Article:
March 29, 2023
A century later, pulp magazines still leave their mark on genre fiction
What do cosmic creatures, daring detectives and insane inventors all have in common? Their stories could all be found within the pages of a pulp magazine.
Named after the cheap wood pulp paper on which they were printed, the pulps were a popular form of entertainment in the early decades of the 1900s, with some selling up to one million copies per issue.
Though they were often known for their sensationalistic stories, a University of Calgary professor says pulp magazines have a much deeper importance to literature.
“Many of the identifiable genres we see today — fantasy, horror, science fiction — their birth was connected to these pulp magazines,” says Dr. Anthony Camara, PhD, an associate professor in the Department of English.
“The magazines gave these genres a level of visibility in the culture that they hadn’t enjoyed previously.”
Science fiction, in particular, came into its own through the pulp magazines. Before the pulp magazine period, Camara says, the term "science fiction" didn’t even exist. Instead, it was dubbed “scientific romance” and was being written by authors like H.G. Wells and Mary Shelley.
“Initially, in the magazines it was referred to as ‘scientifiction,’ but a lot of readers wrote in and said that was a confusing term, so it eventually became known as science fiction,” explains Camara.
While giving birth to various genres, the pulp magazines also consolidated genres, as readers could find similar stories — adventure stories, horror stories or detective stories — together in the pages of one magazine.
One pulp that was especially known for carving out its own space was Weird Tales, a horror and fantasy magazine whose first issue was released 100 years ago, in March 1923.
“The editors were looking for stories that were very much off the beaten path, things that didn’t look like what the typical pulp magazine was publishing, things that were a little off-kilter, in terms of genre,” says Camara.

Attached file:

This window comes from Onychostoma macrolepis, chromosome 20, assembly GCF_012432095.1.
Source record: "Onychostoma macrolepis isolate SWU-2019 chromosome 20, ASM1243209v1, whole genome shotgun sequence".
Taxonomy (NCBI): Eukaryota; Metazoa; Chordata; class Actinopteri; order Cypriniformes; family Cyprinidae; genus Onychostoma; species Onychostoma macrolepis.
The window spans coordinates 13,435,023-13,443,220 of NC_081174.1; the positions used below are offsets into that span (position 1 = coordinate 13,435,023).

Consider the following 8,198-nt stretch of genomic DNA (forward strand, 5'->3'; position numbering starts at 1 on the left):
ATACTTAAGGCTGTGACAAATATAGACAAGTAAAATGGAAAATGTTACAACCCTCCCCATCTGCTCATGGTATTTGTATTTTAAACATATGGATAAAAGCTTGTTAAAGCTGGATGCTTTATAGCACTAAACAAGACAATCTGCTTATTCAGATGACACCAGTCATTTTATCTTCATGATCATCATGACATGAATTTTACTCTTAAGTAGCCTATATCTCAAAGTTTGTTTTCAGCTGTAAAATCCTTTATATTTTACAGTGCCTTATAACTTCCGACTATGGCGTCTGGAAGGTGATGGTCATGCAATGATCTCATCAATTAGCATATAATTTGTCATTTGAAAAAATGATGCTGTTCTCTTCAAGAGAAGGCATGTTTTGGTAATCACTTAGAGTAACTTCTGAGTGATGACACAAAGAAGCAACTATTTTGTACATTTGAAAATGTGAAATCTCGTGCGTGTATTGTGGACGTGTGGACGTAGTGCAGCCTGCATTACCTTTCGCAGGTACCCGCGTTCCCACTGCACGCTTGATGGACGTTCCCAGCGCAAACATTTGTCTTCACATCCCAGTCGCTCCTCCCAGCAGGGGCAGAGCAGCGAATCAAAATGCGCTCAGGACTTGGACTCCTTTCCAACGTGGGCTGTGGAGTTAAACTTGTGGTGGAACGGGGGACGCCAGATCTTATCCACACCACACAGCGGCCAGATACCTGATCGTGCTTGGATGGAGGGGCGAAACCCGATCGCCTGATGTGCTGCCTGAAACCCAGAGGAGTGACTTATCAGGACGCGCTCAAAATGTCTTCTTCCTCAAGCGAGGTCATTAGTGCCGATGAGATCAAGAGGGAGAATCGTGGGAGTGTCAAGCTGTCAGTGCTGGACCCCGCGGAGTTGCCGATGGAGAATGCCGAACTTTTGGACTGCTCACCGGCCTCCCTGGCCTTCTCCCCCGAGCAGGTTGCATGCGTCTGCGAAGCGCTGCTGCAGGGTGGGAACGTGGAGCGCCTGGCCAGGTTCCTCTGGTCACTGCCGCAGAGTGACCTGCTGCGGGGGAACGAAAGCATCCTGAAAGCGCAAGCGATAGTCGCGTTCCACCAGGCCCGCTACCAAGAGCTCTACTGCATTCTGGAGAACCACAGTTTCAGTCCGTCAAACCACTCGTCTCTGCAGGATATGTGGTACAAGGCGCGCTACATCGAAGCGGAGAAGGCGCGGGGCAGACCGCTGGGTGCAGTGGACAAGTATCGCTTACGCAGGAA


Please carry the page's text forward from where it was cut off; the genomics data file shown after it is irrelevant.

By looking for the weird, the magazine created a space for writers to experiment with the “weird tale.” Camara says there was also a market for these stories, as Weird Tales was one of the more expensive pulps available, costing 25 cents an issue (equivalent to a little over $4 today), versus the usual 10 cents for other magazines.
While many have lambasted it for being lowbrow, Camara says the magazine gave authors a space to work with genre and between genre in subversive ways that gave rise to a whole new kind of fiction.
“I think horror today would be inconceivable without Weird Tales,” he says.
Influential authors like H.P. Lovecraft, Robert Bloch and Clark Ashton Smith all had their stories included in various issues of Weird Tales.
It wasn’t just the words either, as the illustrations of artists like Margaret Brundage and Virgil Finlay have also had a lasting impact on horror as a multimedia phenomenon.
These pulp magazines aren’t lost to the past, either. In fact, UCalgary's Archives & Special Collections is home to the Bob Gibson Collection of Speculative Fiction, which contains more than 28,000 published items, including runs of more than 400 pulp magazines like Weird Tales.
While originally intended as entertainment for the masses, the stories of the pulp magazines have continued on as both entertainment and a place for deeper academic investigation. Camara is currently working on an article about non-Euclidian and higher dimensional geometry in Lovecraft’s The Dreams in the Witch House from the July 1933 issue of Weird Tales.
“One of the things that is so compelling about this fiction is the way in which it thinks with an incredibly high degree of sophistication about philosophy,” says Camara.
He says while all people contend with questions like what the nature of reality is and is there anything that exists beyond matter, space and time, the Weird Tales writers had a knack for writing this sort of fiction that had a philosophical grain to it.
“I think that their horror is not only frightening, but there’s also something deeply fascinating about it,” says Camara.
“We don’t want to pull our eyes away from it because it’s almost like pulling back the veil of reality and looking into deeper things, and that’s the attraction of the fiction.”